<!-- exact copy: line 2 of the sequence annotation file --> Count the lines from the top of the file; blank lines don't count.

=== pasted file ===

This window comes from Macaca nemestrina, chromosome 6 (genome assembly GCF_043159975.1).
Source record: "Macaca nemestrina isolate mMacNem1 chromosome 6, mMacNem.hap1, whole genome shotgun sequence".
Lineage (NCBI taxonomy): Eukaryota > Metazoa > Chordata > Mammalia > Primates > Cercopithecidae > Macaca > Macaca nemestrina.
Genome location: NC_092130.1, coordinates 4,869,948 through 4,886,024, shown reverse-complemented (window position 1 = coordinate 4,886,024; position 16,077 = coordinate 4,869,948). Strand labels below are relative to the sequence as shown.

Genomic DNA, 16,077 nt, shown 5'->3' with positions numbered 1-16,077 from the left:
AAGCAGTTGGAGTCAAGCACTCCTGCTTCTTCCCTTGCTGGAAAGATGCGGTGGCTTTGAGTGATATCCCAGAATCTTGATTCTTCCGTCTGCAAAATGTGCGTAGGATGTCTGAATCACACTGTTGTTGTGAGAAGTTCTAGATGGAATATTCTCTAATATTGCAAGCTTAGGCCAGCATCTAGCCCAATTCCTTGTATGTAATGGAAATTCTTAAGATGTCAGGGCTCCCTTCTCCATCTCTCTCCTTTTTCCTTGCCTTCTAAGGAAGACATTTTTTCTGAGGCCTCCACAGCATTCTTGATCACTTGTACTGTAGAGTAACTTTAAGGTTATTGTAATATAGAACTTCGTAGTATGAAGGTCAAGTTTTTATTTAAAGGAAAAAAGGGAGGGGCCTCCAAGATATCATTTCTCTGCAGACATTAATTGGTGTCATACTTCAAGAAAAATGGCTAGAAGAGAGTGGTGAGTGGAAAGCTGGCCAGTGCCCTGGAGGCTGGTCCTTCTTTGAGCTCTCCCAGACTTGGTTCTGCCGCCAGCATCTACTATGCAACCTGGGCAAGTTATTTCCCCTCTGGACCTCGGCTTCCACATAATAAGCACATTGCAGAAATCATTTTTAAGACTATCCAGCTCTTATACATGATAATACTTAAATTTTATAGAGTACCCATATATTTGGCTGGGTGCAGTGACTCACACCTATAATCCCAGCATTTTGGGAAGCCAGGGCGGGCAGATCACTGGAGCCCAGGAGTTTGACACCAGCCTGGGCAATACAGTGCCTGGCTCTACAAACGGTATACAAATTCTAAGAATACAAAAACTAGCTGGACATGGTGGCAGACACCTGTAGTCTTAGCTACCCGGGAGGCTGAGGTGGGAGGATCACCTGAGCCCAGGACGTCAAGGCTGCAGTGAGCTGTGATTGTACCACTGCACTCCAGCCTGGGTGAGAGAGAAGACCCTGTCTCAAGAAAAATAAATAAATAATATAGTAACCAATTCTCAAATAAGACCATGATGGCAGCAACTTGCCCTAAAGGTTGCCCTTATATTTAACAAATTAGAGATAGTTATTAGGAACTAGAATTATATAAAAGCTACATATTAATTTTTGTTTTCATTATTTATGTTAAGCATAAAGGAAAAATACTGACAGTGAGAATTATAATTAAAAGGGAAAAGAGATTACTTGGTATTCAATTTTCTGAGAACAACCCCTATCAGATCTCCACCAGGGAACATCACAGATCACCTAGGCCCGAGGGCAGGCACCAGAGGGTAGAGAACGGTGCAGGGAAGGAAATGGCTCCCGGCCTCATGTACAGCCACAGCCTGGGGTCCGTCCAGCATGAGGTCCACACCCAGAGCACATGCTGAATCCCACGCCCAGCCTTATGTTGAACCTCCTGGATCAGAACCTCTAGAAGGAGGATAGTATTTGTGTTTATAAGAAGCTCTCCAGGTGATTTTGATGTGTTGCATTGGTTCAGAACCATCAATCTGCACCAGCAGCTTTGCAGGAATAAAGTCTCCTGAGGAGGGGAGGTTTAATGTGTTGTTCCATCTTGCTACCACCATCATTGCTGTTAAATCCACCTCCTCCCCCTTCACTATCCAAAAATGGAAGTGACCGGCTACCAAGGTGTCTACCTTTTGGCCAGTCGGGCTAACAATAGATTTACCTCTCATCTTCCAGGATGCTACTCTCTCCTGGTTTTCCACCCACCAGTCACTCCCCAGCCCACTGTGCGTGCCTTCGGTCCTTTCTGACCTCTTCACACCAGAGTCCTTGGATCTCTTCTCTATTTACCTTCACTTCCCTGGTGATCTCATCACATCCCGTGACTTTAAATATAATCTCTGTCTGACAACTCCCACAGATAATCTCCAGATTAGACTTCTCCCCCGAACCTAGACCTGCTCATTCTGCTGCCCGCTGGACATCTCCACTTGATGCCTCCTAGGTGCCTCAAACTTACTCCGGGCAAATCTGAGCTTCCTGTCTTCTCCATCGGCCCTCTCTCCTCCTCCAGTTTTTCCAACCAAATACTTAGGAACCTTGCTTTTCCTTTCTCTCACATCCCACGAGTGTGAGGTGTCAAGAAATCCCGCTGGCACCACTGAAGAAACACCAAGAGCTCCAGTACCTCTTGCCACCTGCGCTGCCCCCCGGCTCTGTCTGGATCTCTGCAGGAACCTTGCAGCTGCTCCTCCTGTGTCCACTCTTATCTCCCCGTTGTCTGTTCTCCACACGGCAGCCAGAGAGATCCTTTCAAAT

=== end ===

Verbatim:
Source record: "Macaca nemestrina isolate mMacNem1 chromosome 6, mMacNem.hap1, whole genome shotgun sequence".